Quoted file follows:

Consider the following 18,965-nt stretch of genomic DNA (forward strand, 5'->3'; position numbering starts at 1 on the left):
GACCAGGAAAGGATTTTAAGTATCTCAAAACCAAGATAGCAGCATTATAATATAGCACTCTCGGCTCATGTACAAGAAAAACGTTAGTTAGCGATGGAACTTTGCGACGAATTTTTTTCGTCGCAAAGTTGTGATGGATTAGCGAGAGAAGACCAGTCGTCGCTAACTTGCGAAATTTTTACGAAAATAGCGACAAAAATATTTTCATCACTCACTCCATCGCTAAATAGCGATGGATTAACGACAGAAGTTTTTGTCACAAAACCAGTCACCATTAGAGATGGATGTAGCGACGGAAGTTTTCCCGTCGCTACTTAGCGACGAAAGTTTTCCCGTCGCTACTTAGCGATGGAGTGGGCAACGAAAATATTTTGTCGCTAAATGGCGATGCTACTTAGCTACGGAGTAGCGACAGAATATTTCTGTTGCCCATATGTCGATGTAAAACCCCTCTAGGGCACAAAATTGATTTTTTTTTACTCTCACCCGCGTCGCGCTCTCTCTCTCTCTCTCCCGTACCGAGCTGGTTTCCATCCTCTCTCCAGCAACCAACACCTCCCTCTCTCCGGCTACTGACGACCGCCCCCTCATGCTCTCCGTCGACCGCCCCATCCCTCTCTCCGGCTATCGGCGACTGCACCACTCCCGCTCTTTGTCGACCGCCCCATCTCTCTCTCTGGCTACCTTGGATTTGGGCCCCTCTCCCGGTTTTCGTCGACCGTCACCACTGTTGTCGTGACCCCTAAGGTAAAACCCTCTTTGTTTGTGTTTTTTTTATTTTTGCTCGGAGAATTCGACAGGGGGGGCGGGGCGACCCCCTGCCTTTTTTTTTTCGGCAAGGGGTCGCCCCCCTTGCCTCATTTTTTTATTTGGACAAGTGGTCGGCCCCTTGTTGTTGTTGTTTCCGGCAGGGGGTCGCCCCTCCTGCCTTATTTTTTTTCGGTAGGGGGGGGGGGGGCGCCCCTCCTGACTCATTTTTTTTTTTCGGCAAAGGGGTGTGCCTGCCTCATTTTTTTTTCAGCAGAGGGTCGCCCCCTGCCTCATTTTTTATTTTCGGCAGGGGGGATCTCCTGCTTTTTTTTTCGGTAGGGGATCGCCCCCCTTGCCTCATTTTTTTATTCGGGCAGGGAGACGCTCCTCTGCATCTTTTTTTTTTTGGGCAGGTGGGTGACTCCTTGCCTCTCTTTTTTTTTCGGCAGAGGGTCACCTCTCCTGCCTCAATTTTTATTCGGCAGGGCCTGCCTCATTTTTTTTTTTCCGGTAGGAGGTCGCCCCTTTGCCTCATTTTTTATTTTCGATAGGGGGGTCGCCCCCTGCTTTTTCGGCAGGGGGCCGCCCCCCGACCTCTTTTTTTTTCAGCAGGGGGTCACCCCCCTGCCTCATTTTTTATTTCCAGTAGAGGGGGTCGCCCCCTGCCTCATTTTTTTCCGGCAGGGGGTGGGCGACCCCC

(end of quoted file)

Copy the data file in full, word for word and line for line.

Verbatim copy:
Consider the following 18,965-nt stretch of genomic DNA (forward strand, 5'->3'; position numbering starts at 1 on the left):
GACCAGGAAAGGATTTTAAGTATCTCAAAACCAAGATAGCAGCATTATAATATAGCACTCTCGGCTCATGTACAAGAAAAACGTTAGTTAGCGATGGAACTTTGCGACGAATTTTTTTCGTCGCAAAGTTGTGATGGATTAGCGAGAGAAGACCAGTCGTCGCTAACTTGCGAAATTTTTACGAAAATAGCGACAAAAATATTTTCATCACTCACTCCATCGCTAAATAGCGATGGATTAACGACAGAAGTTTTTGTCACAAAACCAGTCACCATTAGAGATGGATGTAGCGACGGAAGTTTTCCCGTCGCTACTTAGCGACGAAAGTTTTCCCGTCGCTACTTAGCGATGGAGTGGGCAACGAAAATATTTTGTCGCTAAATGGCGATGCTACTTAGCTACGGAGTAGCGACAGAATATTTCTGTTGCCCATATGTCGATGTAAAACCCCTCTAGGGCACAAAATTGATTTTTTTTTACTCTCACCCGCGTCGCGCTCTCTCTCTCTCTCTCCCGTACCGAGCTGGTTTCCATCCTCTCTCCAGCAACCAACACCTCCCTCTCTCCGGCTACTGACGACCGCCCCCTCATGCTCTCCGTCGACCGCCCCATCCCTCTCTCCGGCTATCGGCGACTGCACCACTCCCGCTCTTTGTCGACCGCCCCATCTCTCTCTCTGGCTACCTTGGATTTGGGCCCCTCTCCCGGTTTTCGTCGACCGTCACCACTGTTGTCGTGACCCCTAAGGTAAAACCCTCTTTGTTTGTGTTTTTTTTATTTTTGCTCGGAGAATTCGACAGGGGGGGCGGGGCGACCCCCTGCCTTTTTTTTTTCGGCAAGGGGTCGCCCCCCTTGCCTCATTTTTTTATTTGGACAAGTGGTCGGCCCCTTGTTGTTGTTGTTTCCGGCAGGGGGTCGCCCCTCCTGCCTTATTTTTTTTCGGTAGGGGGGGGGGGGGCGCCCCTCCTGACTCATTTTTTTTTTTCGGCAAAGGGGTGTGCCTGCCTCATTTTTTTTTCAGCAGAGGGTCGCCCCCTGCCTCATTTTTTATTTTCGGCAGGGGGGATCTCCTGCTTTTTTTTTCGGTAGGGGATCGCCCCCCTTGCCTCATTTTTTTATTCGGGCAGGGAGACGCTCCTCTGCATCTTTTTTTTTTTGGGCAGGTGGGTGACTCCTTGCCTCTCTTTTTTTTTCGGCAGAGGGTCACCTCTCCTGCCTCAATTTTTATTCGGCAGGGCCTGCCTCATTTTTTTTTTTCCGGTAGGAGGTCGCCCCTTTGCCTCATTTTTTATTTTCGATAGGGGGGTCGCCCCCTGCTTTTTCGGCAGGGGGCCGCCCCCCGACCTCTTTTTTTTTCAGCAGGGGGTCACCCCCCTGCCTCATTTTTTATTTCCAGTAGAGGGGGTCGCCCCCTGCCTCATTTTTTTCCGGCAGGGGGTGGGCGACCCCC